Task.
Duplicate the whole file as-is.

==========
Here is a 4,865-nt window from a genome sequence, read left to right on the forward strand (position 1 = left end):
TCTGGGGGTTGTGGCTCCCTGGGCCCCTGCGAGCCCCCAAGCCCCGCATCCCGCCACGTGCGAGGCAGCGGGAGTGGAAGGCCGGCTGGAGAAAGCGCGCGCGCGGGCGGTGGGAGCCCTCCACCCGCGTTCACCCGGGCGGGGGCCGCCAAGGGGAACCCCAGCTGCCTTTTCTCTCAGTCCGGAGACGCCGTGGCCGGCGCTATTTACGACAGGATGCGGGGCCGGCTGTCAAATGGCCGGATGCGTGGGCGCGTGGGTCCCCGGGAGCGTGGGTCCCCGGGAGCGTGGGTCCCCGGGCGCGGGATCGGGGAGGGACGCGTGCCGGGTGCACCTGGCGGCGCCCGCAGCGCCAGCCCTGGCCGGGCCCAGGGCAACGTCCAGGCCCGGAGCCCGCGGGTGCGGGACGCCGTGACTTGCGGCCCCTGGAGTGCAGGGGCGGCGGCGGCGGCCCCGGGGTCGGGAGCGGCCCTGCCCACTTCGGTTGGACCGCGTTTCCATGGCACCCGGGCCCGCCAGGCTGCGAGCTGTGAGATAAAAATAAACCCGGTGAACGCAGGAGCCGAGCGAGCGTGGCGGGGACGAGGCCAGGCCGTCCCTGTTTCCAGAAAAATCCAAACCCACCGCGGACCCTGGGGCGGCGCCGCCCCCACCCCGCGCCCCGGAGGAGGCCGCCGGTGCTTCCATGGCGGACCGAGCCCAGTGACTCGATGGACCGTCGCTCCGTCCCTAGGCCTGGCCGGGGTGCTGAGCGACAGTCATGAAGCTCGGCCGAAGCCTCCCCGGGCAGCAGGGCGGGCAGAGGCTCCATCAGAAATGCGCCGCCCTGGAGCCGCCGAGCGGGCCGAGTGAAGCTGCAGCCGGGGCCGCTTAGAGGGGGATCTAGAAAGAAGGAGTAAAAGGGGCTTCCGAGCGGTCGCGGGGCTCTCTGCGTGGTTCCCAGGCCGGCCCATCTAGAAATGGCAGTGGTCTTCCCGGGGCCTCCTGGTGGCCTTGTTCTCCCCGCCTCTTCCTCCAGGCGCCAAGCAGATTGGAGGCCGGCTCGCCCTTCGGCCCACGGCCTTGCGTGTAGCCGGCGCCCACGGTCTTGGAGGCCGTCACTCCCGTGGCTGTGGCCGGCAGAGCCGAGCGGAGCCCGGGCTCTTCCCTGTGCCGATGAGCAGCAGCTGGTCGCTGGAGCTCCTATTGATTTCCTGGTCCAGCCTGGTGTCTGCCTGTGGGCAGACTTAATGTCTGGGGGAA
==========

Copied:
Here is a 4,865-nt window from a genome sequence, read left to right on the forward strand (position 1 = left end):
TCTGGGGGTTGTGGCTCCCTGGGCCCCTGCGAGCCCCCAAGCCCCGCATCCCGCCACGTGCGAGGCAGCGGGAGTGGAAGGCCGGCTGGAGAAAGCGCGCGCGCGGGCGGTGGGAGCCCTCCACCCGCGTTCACCCGGGCGGGGGCCGCCAAGGGGAACCCCAGCTGCCTTTTCTCTCAGTCCGGAGACGCCGTGGCCGGCGCTATTTACGACAGGATGCGGGGCCGGCTGTCAAATGGCCGGATGCGTGGGCGCGTGGGTCCCCGGGAGCGTGGGTCCCCGGGAGCGTGGGTCCCCGGGCGCGGGATCGGGGAGGGACGCGTGCCGGGTGCACCTGGCGGCGCCCGCAGCGCCAGCCCTGGCCGGGCCCAGGGCAACGTCCAGGCCCGGAGCCCGCGGGTGCGGGACGCCGTGACTTGCGGCCCCTGGAGTGCAGGGGCGGCGGCGGCGGCCCCGGGGTCGGGAGCGGCCCTGCCCACTTCGGTTGGACCGCGTTTCCATGGCACCCGGGCCCGCCAGGCTGCGAGCTGTGAGATAAAAATAAACCCGGTGAACGCAGGAGCCGAGCGAGCGTGGCGGGGACGAGGCCAGGCCGTCCCTGTTTCCAGAAAAATCCAAACCCACCGCGGACCCTGGGGCGGCGCCGCCCCCACCCCGCGCCCCGGAGGAGGCCGCCGGTGCTTCCATGGCGGACCGAGCCCAGTGACTCGATGGACCGTCGCTCCGTCCCTAGGCCTGGCCGGGGTGCTGAGCGACAGTCATGAAGCTCGGCCGAAGCCTCCCCGGGCAGCAGGGCGGGCAGAGGCTCCATCAGAAATGCGCCGCCCTGGAGCCGCCGAGCGGGCCGAGTGAAGCTGCAGCCGGGGCCGCTTAGAGGGGGATCTAGAAAGAAGGAGTAAAAGGGGCTTCCGAGCGGTCGCGGGGCTCTCTGCGTGGTTCCCAGGCCGGCCCATCTAGAAATGGCAGTGGTCTTCCCGGGGCCTCCTGGTGGCCTTGTTCTCCCCGCCTCTTCCTCCAGGCGCCAAGCAGATTGGAGGCCGGCTCGCCCTTCGGCCCACGGCCTTGCGTGTAGCCGGCGCCCACGGTCTTGGAGGCCGTCACTCCCGTGGCTGTGGCCGGCAGAGCCGAGCGGAGCCCGGGCTCTTCCCTGTGCCGATGAGCAGCAGCTGGTCGCTGGAGCTCCTATTGATTTCCTGGTCCAGCCTGGTGTCTGCCTGTGGGCAGACTTAATGTCTGGGGGAA